Why does Palm Beach County’s only strong mayor want to be a weak mayor?
Why does the mayor of Palm Beach County’s largest city want to outsource economic development when competition for jobs never has been tougher?
Why would West Palm Beach Mayor Jeri Muoio outsource such a priority to someone with a built-in conflict of interest?
Mayor Muoio continues to say that things are not greased for Kim Briesemeister, the former community redevelopment director who resigned her contracted position so her company could apply for, presumably, a fatter contract from her former employer. Mayor Muoio continues to insist that Ms. Briesemeister is too professional to compromise her work for West Palm Beach.
If that’s the case, why did Ms. Briesemeister’s company — Redevelopment Management Associates — apply last spring for a contract to do public relations and marketing for the Riviera Beach Community Redevelopment Agency?
At the time, Ms. Briesemeister was running the West Palm Beach Community Redevelopment Agency. Riviera Beach has redevelopment aspirations of its own. When Ms. Briesemeister pitched her company to Riviera Beach, she and Mayor Muoio surely had talked about outsourcing the counterpart agency in West Palm Beach.
Mayor Muoio floated the idea in June. On June 5, Riviera Beach trimmed the applicants for the CRA’s PR/marketing work to four firms. One was Ms. Briesemeister’s, though RMA ranked well behind the company that got the contract — the O’Donnell Agency. RMA didn’t come close even though the company cited its use of a public relations firm that touts its “Multicultural Outreach.” Riviera Beach’s population is mostly African-American.
West Palm Beach’s first response last week to my question about this conflict came from a spokesman. He emailed: “I would assume her company applies for contracts with many cities. Everyone knows the company does work for cities. Usually the only way to get the work is to apply for it.”
Two days later, in an interview, Mayor Muoio confirmed that she had known of Ms. Briesemeister’s application but didn’t mind. “She has never shortchanged us,” the mayor said. Why, though, would someone leave a $128,000, part-time job unless she was certain of getting a contract for much more? Turn it around, Mayor Muoio responded. West Palm Beach should congratulate Ms. Briesemeister for her selflessness and willingness to “see the bigger picture.”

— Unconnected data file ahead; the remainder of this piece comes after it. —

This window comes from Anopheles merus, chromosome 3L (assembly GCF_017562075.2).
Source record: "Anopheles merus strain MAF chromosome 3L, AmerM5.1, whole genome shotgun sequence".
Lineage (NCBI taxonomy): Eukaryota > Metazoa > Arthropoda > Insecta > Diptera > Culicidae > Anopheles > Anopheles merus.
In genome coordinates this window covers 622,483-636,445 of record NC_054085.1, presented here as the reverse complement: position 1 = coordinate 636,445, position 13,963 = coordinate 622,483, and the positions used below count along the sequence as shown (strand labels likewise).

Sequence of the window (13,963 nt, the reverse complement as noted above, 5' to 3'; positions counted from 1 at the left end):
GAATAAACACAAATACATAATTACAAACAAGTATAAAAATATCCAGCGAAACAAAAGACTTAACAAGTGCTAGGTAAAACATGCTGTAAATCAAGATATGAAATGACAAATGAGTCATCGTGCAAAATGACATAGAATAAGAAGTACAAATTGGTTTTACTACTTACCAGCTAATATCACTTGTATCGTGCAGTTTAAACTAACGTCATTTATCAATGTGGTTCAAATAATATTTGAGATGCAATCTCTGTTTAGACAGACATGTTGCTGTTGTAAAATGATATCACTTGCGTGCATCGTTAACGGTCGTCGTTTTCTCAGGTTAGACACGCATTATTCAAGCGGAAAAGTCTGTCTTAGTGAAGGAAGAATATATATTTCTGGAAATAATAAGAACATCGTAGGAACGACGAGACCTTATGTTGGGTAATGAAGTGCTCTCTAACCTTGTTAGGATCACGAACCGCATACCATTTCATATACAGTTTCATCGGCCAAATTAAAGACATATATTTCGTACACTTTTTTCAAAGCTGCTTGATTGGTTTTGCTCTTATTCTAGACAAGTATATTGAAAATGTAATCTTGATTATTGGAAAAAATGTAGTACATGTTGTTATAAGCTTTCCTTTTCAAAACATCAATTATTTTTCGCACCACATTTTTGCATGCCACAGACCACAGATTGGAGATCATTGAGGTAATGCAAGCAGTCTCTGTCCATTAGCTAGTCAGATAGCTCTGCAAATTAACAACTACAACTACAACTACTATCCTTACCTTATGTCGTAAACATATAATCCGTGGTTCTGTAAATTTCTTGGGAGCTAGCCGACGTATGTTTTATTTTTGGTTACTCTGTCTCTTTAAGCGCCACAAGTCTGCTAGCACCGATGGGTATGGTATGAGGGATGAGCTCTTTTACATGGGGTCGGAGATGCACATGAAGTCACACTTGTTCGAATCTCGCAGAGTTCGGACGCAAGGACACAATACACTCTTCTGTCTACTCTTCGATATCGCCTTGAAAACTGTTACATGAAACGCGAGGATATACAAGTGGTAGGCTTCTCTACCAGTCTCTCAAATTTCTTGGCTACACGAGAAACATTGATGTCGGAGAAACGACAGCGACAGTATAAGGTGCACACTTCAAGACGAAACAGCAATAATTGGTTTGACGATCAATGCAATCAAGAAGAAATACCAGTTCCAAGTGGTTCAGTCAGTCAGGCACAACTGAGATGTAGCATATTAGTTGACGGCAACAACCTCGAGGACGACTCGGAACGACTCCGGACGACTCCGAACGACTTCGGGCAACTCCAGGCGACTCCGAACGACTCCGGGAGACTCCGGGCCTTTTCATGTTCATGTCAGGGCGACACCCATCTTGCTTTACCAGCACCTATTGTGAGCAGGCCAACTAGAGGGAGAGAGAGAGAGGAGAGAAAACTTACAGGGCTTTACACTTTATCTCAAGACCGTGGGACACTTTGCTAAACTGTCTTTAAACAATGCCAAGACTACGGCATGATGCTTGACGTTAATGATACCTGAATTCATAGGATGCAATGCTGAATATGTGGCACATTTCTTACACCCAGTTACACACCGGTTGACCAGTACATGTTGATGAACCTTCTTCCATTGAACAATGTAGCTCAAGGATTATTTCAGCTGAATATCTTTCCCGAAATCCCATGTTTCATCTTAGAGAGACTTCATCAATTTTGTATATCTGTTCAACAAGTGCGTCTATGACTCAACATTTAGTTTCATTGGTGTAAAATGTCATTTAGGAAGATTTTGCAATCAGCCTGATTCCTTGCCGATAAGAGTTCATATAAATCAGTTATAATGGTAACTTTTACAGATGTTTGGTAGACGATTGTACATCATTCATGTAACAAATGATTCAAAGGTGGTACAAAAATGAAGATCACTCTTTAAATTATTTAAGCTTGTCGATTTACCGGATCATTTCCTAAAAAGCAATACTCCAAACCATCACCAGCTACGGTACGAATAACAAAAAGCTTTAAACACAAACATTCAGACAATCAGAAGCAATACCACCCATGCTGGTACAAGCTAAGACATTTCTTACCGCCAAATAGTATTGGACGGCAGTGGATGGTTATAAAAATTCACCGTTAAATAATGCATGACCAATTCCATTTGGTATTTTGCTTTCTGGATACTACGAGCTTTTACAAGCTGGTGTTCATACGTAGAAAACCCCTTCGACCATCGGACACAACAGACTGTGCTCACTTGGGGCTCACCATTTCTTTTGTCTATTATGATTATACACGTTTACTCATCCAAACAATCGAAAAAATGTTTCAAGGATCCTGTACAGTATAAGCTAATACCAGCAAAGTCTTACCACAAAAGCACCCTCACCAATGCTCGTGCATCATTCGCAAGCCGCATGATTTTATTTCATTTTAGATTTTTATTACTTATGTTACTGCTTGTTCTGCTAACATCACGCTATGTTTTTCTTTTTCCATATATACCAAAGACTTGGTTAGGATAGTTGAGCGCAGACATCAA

Mayor Muoio’s characterization, however, holds up only if Ms. Briesemeister does not get the West Palm Beach contract. Companies have until Oct. 4 to apply. The mayor will compile an outside panel of experts in development-related fields to review the applicants. The mayor would present a contract to the city commission, which would have to approve it.
And what if only Ms. Briesemeister’s company applies? “We will deal with that,” Mayor Muoio said, “if it happens.”
In an interview with The Post’s Eliot Kleinberg, Mayor Muoio noted that lawyers have multiple clients. The legal profession, though, is governed by rules about conflicts of interest that, if violated, could lead to sanctions.
Economic development firms operate under no such rules. Their goal is to amass as many clients as possible. You can’t blame Ms. Briesemeister for trying to leverage her position. But you can blame Mayor Muoio and any sympathetic city commissioners for not seeing the potential problem.
Suppose, say, that the Business Development Board of Palm Beach County had a lead on a company seeking to move. The company picks West Palm Beach as a city of interest. But this is a company bringing 300 jobs, and the CEO is talking to other counties.
Suppose that West Palm Beach has outsourced economic development to Ms. Briesemeister. She has clients in other counties. Would the Business Development Board hesitate to approach West Palm Beach because of the potential conflict? Does the mayor see that the arrangement could make it harder for West Palm Beach to lure companies?
The irony is that if Mayor Muoio, as she claims, wants to be more “agile” when it comes to economic development, she can supply the agility. Unlike all the other 37 mayors in Palm Beach County, she runs her city. She has a respected planning director, Rick Green. Companies looking to move want to see one person: the mayor. Mayor Muoio can speak for her city, and Mr. Green can answer every question about permits. You can’t get more “agile” than that.
Mayor Muoio says she would remain involved in “economic development,” which she separates from the CRA’s work of redevelopment. That seems a distinction without a difference. Still, the mayor says, she’s about to announce the hiring of a new “economic development director.” The previous one lasted a year.
Somehow, former Mayor Nancy Graham managed to revive downtown West Palm Beach and create CityPlace without any outsourcing and without an economic development director. Of course, whatever one thought of Ms. Graham, no one doubted that West Palm Beach was her priority. This strong mayor’s approach to economic development remains weak.